Men have a greater number of knee ligament injuries than women, despite research suggesting that women's knees are more prone to anterior cruciate ligament (ACL) tears and surgeries to fix them, says an article by Reuters based on study in American Journal of Sports Medicine.
For this study, researchers included knee injuries across the entire Swedish population, not just among players of particular sports or in certain regions. They used a nationwide database of patients to see how many Swedes had knee ligament injuries and how many had surgical repairs between 2002 and 2009. Overall, 56,659 people in Sweden tore a knee ligament during the 7-year study period—an average of 78 tears for every 100,000 Swedish citizens.
Men accounted for about 34,000 of the tears, or 60%. Men also had 59% of the reconstructive surgeries associated with knee ligament injuries.
Swedish women tended to experience ACL injuries at a younger age—between the ages of 11 and 20, versus 21 to 30 for men.
When the researchers looked just at the age groups with the highest injury rates, men still had far more knee troubles. The numbers worked out to about 144 tears per 100,000 women between 11 and 20 years old, and 225 tears per 100,000 men aged 21 to 30.
Darin Padua, director of the Sports Medicine Research Laboratory at the University of North Carolina at Chapel Hill, said he was not surprised by the findings. Padua, who was not involved with the research, added that the results help to show that both men and women should be taking part in injury prevention programs, the article says.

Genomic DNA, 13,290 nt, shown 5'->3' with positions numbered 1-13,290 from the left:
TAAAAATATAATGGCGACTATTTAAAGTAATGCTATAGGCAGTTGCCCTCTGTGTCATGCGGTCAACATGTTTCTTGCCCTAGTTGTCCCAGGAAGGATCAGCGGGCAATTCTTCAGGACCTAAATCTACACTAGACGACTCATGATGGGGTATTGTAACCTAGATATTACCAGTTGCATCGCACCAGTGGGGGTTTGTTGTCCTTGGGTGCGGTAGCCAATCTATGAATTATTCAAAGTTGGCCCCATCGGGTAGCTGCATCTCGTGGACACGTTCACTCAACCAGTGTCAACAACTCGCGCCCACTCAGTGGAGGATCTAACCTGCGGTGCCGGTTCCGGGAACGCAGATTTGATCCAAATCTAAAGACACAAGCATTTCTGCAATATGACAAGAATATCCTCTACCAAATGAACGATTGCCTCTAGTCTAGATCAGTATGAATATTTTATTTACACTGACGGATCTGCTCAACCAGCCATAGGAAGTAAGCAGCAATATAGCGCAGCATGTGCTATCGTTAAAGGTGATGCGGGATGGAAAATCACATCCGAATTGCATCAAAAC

Physician-hospital consolidation for the purpose of enhanced bargaining power with payers does not lead to true integration or enhanced hospital performance, according to an updated issue brief by the Robert Wood Johnson Foundation (RWJF) that examines the effect of hospital mergers on prices, costs, and quality of care.
Consolidation between physicians and hospitals is of great interest because of both the potential that consolidation has for creating integration, and the impetus created by the Affordable Care Act's push toward creating accountable care organizations and emphasis on bundled payments. In theory, says the brief, there are substantial gains to be made from consolidation—especially when consolidation leads to integration and the elimination of unnecessary duplication of services.
However, the brief also points to concerns that consolidation may have adverse impacts on competition. Hospital consolidation generally results in higher prices. When hospitals merge in already concentrated markets, the price increase can be dramatic, often exceeding 20%.
Additionally, hospital competition improves quality of care. This is true under both administered price systems such as Medicare and the United Kingdom's National Health Service, and market-determined pricing such as the private health insurance market.
The full 2006 synthesis and updated brief are available on RWJF's website.